Water quality, temperature, tides and currents all affect the environment for marine life. And, while human behaviors are known to negatively impact natural habitats, adding some large-scale junk to coastal waters actually allows nature to thrive. Submerged human discards, "particularly anything that has the vertical profile that, say, a ship does," says Jordan Byrum, artificial reefs coordinator for the North Carolina Department of Marine Fisheries (NCDMF), are positively impacting the state's waters, and economy, by being converted to artificial reefs that provide natural habitat for a variety of ocean-dwelling creatures.
The practice of building artificial reefs dates back to 17th-century Japan. Most early man-made reefs had short lifespans due to their small size; the shifting ocean floor covered them with sand after a short time of service. Even reefs built just a few decades ago were not engineered for longevity.
"Back in the '60s and '70s, they used all kinds of things for artificial reefs -- refrigerators, appliances, old cars -- but these things typically don't stick around very long," Byrum says. "The ocean is a rough place. Thin metal rusts away quickly, and things get moved around by storms. So, we focus on things that are very durable, and are stable."
The NCDMF maintains 68 artificial reefs, 43 offshore and 25 inshore, that promote water quality, marine life and a healthier coastal economy. Properly constructed artificial reefs use materials that would cost a small fortune to dispose of otherwise: rubble from demolished buildings and roadways, decommissioned ships, junked train cars and automobiles.
Sinking of the Liberty Ship
AR-372, off of Wrightsville Beach, is called the Liberty Ship reef because it includes the 440-foot Liberty Ship Alexander Ramsey, sunk in 1974, along with a couple of 100-foot tugs sent down in the early 1980s. A load of scrap reinforced concrete pipe was added in 2015.
The reef, located about three-and-a-half miles from the mouth of Masonboro Inlet, is a popular spot with anglers who fish for king and Spanish mackerel, bluefish, cobia and a variety of bottom-feeders.
"The reefs are great because they are opportunities to fish that are close to shore," Byrum says. "Most of our natural bottom is a little ways offshore. If you have this desert of featureless bottom, just sand with no structure, nothing to congregate baitfish or nothing to grow on, there really won't be any big, predator fish around. But if you put some reef material out there, suddenly there is a place for the fish to get out of the current, there is a place to live and to shelter from predators. Pretty soon you have a whole food chain that is living around this reef. It's a great opportunity for folks with smaller boats that can't make a 20- or 30- or 50-mile trip."
Reseeding the oyster beds
Artificial reefs in the Cape Fear region are predominantly offshore to encourage ocean-dwelling life closer to land. But the river has itself become home to an artificial reef, constructed as an oyster sanctuary. It was the first stage of a long-term effort to restore the river's oyster population, minimized over time.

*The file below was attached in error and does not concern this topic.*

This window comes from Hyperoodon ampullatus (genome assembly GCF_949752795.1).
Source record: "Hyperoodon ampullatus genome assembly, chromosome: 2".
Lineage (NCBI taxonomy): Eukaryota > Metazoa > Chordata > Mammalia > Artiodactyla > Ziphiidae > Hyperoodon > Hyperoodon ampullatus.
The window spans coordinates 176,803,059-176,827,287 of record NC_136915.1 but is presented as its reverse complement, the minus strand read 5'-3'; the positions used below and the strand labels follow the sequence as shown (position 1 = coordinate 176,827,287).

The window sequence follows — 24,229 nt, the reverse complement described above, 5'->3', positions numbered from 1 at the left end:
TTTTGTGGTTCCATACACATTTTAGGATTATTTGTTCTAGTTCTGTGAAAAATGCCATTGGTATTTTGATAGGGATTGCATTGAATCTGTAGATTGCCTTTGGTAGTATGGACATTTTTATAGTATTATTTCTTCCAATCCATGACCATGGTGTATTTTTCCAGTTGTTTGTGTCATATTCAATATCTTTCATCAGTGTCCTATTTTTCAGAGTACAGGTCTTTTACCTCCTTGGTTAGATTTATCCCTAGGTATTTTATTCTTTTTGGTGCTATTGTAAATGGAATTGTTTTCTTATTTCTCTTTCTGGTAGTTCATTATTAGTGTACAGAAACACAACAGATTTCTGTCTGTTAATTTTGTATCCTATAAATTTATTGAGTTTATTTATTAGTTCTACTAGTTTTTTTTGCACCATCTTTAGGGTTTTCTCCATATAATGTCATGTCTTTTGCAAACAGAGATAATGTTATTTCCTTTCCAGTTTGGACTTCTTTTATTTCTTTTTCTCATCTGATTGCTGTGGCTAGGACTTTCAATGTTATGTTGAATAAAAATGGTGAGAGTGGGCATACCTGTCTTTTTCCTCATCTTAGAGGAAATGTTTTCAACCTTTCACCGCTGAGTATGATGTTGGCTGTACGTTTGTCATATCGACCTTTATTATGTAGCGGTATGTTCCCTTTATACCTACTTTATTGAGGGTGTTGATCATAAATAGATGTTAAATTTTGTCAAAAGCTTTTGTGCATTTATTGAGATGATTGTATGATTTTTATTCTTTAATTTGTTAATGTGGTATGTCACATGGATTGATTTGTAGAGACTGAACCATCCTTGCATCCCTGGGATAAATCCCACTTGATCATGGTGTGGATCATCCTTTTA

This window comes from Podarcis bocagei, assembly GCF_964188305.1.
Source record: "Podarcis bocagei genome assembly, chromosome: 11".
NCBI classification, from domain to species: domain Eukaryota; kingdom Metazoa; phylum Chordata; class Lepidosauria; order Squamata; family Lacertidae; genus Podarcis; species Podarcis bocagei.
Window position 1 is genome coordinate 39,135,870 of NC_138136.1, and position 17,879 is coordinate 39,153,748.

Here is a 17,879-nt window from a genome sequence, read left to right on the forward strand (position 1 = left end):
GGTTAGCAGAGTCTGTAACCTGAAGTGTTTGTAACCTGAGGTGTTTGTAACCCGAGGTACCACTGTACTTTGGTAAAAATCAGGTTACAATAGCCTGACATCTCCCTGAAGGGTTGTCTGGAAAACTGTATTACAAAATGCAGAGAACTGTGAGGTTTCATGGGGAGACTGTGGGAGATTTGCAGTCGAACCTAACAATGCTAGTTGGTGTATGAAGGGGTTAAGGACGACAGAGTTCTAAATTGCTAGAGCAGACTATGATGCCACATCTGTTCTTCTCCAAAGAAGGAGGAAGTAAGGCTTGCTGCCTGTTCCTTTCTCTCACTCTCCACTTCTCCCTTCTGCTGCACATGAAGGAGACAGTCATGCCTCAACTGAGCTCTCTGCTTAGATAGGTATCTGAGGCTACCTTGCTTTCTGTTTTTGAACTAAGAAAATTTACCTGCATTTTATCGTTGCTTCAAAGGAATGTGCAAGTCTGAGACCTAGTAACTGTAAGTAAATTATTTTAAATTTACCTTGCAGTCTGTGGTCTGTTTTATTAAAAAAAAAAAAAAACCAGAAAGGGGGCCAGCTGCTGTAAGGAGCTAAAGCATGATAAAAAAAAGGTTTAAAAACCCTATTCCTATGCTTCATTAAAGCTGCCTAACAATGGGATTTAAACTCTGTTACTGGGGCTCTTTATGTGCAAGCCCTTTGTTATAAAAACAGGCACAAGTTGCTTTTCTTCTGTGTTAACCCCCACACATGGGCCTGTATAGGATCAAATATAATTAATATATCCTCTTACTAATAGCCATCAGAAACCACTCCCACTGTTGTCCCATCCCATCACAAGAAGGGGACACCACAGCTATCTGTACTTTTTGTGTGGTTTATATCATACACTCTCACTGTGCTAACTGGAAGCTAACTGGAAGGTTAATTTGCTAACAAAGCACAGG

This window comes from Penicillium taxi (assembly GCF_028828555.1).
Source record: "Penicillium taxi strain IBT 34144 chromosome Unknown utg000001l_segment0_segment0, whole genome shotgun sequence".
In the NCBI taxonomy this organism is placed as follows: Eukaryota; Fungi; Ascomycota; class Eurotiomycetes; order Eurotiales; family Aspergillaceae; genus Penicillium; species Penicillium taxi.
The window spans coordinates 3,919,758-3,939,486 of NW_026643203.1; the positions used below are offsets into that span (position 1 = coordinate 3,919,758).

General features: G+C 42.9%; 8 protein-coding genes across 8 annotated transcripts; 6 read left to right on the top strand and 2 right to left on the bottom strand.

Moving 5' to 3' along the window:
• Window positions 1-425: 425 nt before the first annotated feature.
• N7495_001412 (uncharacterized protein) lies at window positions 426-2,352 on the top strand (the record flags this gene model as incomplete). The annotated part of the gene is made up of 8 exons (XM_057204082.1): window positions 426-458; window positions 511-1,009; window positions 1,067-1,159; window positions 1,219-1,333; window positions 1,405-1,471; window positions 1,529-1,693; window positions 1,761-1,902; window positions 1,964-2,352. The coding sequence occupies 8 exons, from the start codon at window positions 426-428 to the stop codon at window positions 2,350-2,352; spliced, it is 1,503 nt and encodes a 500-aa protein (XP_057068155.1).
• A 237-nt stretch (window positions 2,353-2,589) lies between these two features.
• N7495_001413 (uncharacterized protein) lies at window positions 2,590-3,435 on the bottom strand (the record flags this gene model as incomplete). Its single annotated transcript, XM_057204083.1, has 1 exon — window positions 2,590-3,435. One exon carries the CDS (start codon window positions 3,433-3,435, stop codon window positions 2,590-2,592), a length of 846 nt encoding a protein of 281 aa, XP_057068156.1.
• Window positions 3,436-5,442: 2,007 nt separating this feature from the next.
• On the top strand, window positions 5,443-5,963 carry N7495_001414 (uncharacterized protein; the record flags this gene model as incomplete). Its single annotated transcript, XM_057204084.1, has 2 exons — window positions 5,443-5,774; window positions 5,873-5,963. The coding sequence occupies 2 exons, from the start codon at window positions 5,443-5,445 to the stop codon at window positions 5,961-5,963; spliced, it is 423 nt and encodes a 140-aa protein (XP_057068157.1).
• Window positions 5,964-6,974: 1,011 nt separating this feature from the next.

"Recently there's been a big focus on artificial reefs' economic benefits," says Ted Wilgis, coastal education coordinator with the North Carolina Coastal Federation. "Oyster farming has really taken off in the state. There is a lot of potential for it to be a very big industry and to take some of the pressure off of the wild stock. The Cape Fear River used to have a lot of oysters in it, but the river has been so altered through dredging for the port that a lot of those reefs have been lost. But each year, there's this huge reproduction of oysters. You see all of these baby oysters everywhere, so we know there are enough oysters in there to repopulate reefs. We just need to build the reefs."
The NCDMF, which falls under the purview of the North Carolina Department of Environmental Quality, partnered with the Coastal Federation to build AR-491 in the Cape Fear River at Carolina Beach State Park, just south of Snow's Cut. The work performed in November 2017 created about one-fifth of the planned five-acre reef, which is in a part of the river closed to shellfishing.
"That reef is unique as it is the only reef in North Carolina that is accessible from shore," Byrum says. "At low tide, you can walk right out there. We built it using about 7,000 tons of small, crushed concrete, think golf ball- to baseball-sized pieces. It will grow some oysters and be a great place to fish."
The partnership between the Coastal Federation and the NCDMF serves each organization's purpose. The federation is a nonprofit that focuses on advocacy, education, habitat restoration, water quality and outreach to protect the coast, while the DMF focuses on increasing and supporting commercial and recreational fishing opportunities throughout the state. Artificial reefs are essential for both groups.
For the federation, the more areas where oysters can thrive, the more benefits to the state's coastal water quality and economy. Oysters and oyster reefs act as natural water filters and also protect the shorelines from erosion.
"You have this wonderful species and habitat, oysters and oyster reefs, that do a lot of things for free, but have been decimated," Wilgis says. "For every dollar you put in for oyster restoration, about four dollars comes back in return."
Federally collected taxes on equipment for fishing and boating help to fund things like the construction of artificial reefs and other efforts of the NCDMF. The division also receives state money, primarily from the purchase of coastal recreational fishing licenses with those funds strictly earmarked for reef enhancement.
"When you think about it, the people that are buying fishing licenses, it makes sense to build places for them to fish," Byrum says.